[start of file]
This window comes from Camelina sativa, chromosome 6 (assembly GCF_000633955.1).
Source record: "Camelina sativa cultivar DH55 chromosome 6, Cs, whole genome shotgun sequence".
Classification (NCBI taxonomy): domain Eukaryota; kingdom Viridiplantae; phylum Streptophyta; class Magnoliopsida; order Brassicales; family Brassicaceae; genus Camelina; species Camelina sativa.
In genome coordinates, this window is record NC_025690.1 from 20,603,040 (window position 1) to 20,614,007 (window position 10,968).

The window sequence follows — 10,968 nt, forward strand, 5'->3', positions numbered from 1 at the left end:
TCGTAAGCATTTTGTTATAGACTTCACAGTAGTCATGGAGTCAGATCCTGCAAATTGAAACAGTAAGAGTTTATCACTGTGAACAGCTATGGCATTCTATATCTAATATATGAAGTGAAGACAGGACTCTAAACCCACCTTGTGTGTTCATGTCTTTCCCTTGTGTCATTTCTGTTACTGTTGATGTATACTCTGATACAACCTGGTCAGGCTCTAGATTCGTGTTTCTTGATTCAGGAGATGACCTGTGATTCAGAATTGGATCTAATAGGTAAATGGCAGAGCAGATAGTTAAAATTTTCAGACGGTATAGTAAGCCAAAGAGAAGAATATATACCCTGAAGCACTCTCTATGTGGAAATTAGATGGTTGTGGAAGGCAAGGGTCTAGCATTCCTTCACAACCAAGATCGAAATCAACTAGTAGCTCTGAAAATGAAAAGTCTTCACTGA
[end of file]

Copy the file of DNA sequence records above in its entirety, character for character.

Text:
This window comes from Camelina sativa, chromosome 6 (assembly GCF_000633955.1).
Source record: "Camelina sativa cultivar DH55 chromosome 6, Cs, whole genome shotgun sequence".
Classification (NCBI taxonomy): domain Eukaryota; kingdom Viridiplantae; phylum Streptophyta; class Magnoliopsida; order Brassicales; family Brassicaceae; genus Camelina; species Camelina sativa.
In genome coordinates, this window is record NC_025690.1 from 20,603,040 (window position 1) to 20,614,007 (window position 10,968).

The window sequence follows — 10,968 nt, forward strand, 5'->3', positions numbered from 1 at the left end:
TCGTAAGCATTTTGTTATAGACTTCACAGTAGTCATGGAGTCAGATCCTGCAAATTGAAACAGTAAGAGTTTATCACTGTGAACAGCTATGGCATTCTATATCTAATATATGAAGTGAAGACAGGACTCTAAACCCACCTTGTGTGTTCATGTCTTTCCCTTGTGTCATTTCTGTTACTGTTGATGTATACTCTGATACAACCTGGTCAGGCTCTAGATTCGTGTTTCTTGATTCAGGAGATGACCTGTGATTCAGAATTGGATCTAATAGGTAAATGGCAGAGCAGATAGTTAAAATTTTCAGACGGTATAGTAAGCCAAAGAGAAGAATATATACCCTGAAGCACTCTCTATGTGGAAATTAGATGGTTGTGGAAGGCAAGGGTCTAGCATTCCTTCACAACCAAGATCGAAATCAACTAGTAGCTCTGAAAATGAAAAGTCTTCACTGA